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Stronger terrain model substance

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Recently, I tried making model rocks and terrain with a mold.  I poured in a mixture of Hydrocal Plaster into rubber molds and the results were great.  The shape and detail was exactly what I wanted.




But the problem -- it was Hydrocal Plaster  powder, mixed with water.  When it dries/cures it's still plaster and therefore a bit chalky and fragile.


I broke a couple in half trying to get them out of the rubber mold.


I can only foresee a problem trying to use them (fragments of them) on bases.  I can imagine the jostling around in the Army Box will chip away and break off corners. 


I'm looking for an alternative way to cast molds so that the product is stronger, not susceptible to chipping and cracking (something stronger and more durable than 'plaster')


What materials are in the market that achieve that?  What should I mix and pour instead of 'Hydrocal Plaster' ? 


Thanks for your help/ideas



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Have you tried running wet toilet paper in a blender and mix that in? The paper fibers will strengthen the plaster mixture.


Another option is tho use acrylic resin powder instead of plaster. Green stuff world sells this one that I have tried with good results:



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Would it work if you mix a tiiiiiny bit of pva into the mix? Might not work its just an idea that popped into my head.

Or a thin layer of superglue over the rocks, just to give it a tougher top layer.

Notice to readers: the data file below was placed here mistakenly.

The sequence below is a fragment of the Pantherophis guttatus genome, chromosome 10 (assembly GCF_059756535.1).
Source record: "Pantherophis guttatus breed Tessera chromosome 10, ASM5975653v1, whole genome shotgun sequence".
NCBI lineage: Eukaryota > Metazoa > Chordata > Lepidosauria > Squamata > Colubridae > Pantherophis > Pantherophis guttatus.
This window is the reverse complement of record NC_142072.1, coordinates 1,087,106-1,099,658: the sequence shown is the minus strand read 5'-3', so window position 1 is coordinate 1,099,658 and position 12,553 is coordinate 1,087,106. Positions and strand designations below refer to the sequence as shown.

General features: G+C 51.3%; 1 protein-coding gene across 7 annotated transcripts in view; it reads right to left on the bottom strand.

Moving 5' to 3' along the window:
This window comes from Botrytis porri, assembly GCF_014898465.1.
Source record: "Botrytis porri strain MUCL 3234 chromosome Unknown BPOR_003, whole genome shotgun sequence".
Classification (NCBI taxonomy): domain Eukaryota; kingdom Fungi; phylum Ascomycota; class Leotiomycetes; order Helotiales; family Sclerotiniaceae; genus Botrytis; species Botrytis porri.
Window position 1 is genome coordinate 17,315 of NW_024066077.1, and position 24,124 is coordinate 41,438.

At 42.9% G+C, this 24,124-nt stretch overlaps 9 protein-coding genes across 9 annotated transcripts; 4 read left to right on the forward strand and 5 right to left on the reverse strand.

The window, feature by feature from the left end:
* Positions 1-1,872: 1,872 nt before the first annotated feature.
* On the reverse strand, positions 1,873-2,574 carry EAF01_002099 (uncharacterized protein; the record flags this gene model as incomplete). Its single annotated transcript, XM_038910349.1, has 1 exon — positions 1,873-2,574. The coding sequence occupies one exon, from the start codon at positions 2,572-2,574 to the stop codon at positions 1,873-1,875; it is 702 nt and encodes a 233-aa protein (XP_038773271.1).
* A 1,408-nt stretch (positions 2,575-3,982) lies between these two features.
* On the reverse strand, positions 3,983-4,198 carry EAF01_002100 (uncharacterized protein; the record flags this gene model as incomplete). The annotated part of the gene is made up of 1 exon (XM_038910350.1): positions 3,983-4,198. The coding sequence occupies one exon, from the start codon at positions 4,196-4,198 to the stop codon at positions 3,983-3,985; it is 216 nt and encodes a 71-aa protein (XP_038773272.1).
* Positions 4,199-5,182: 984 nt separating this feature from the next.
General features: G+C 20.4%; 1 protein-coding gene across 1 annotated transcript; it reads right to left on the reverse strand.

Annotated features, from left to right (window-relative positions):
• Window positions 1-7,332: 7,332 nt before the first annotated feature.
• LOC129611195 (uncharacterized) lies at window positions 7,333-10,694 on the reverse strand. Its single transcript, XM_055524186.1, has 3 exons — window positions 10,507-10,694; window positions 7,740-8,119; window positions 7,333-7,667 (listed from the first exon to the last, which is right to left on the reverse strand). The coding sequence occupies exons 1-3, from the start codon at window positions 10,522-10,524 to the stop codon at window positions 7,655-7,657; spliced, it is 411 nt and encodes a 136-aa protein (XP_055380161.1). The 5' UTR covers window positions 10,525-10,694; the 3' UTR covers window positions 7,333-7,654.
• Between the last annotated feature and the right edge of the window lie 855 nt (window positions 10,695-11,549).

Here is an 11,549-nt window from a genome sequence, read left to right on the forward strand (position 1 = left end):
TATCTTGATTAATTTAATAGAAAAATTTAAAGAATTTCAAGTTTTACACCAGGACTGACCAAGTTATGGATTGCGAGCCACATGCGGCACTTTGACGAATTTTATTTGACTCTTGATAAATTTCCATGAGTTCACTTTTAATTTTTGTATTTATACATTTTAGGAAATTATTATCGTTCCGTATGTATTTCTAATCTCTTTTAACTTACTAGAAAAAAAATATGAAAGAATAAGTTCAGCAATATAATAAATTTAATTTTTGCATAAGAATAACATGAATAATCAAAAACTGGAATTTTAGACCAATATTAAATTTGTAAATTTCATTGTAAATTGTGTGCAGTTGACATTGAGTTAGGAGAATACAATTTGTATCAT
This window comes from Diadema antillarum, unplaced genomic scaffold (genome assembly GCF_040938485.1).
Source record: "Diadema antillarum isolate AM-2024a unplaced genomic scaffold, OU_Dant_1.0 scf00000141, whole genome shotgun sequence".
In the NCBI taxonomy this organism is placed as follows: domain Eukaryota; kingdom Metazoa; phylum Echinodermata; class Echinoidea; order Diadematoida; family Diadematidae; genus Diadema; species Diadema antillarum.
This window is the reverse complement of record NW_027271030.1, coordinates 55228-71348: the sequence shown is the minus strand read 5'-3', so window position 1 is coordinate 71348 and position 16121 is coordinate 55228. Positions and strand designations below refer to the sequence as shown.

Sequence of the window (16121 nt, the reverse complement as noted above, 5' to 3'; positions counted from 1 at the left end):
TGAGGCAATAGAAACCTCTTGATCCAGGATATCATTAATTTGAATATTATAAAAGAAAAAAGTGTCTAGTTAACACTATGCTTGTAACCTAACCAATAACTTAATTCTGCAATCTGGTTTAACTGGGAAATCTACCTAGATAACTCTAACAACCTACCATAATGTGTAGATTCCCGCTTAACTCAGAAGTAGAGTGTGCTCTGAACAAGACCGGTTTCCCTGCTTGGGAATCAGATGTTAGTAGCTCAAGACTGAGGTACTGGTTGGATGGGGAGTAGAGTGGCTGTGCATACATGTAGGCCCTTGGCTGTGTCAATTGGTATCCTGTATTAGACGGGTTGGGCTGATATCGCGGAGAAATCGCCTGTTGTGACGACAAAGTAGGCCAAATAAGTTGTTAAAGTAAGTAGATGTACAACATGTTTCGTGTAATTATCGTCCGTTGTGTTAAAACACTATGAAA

Edited by Slave to Darkness
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  • 1 month later...

What Slave said - you should try adding PVA glue to the mix, and it’ll help with durability. I don’t remember exact proportions.


Paper fibres are also a good idea, although I think that if you pulp them, it might not be as useful to the structural integrity, ideally you want longer fibres in there. Maybe try looking for hemp fibres?

you can also try adding medical gauze before pouring.

a side effect of these additions is that is you might get fibres sticking out of the casting, but if they’re natural fibres you can burn them off.

Also, add ink, paint or dye to the mixture, to turn it the rock colour you want. this way if your rock chips, it’ll be much less noticeable.


A higher proportion of plaster vs water also yields a denser less crumbly end product.

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  • 9 months later...

A word of warning before reading my advice, I dove into playing with molten metals with safety knowledge already ingrained and this is not for the skittish or clumsy.  That said, read on if you are curious or dare I say... (dare, dare) ...interested. Sorry, Blazing Saddles reference after that last conjunction.


As someone working on metal 40K projects right now, you can cast those in a firm wax or in a lower melting point plastic or resin, then using sand casting pour some pewter over it and now your terrain is probably the most durable 40K you will be adding from this point on.  At a melting point of ~250C you can easily melt it at home, just wear a respirator, proper attire, and have excellent ventilation.  Also, the pot you use will forever be unfit for cooking so try to not use that cast iron cookware the spouse/parent/etc just bought.  For a more Warp flavored set use bismuth instead.  A high purity will get you a wonderful iridescent set of rocks that scream Warp terrain, you just need to wait a few days for it to oxidize. 


Edit: Given my avatar, I have to add:  You will have the strongest terrain in Gensokyo.

Edited by FashaTheDog
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  • 5 months later...
On 12/19/2022 at 11:09 AM, Maschinenpriester said:

 I did some casting with Stewalin. 

I dont know what the difference to regular plaster is though.

it feels tougher to me though.

Stewalin is more ceramic as far as i understand it.

However, i can recommend it. I used it for casting of architectual details after a dozen of failed attempts with plaster - and that really worked like a charm.

MUCH harder and durable than plaster - and even in enclosed moulds, it hardens within hours.

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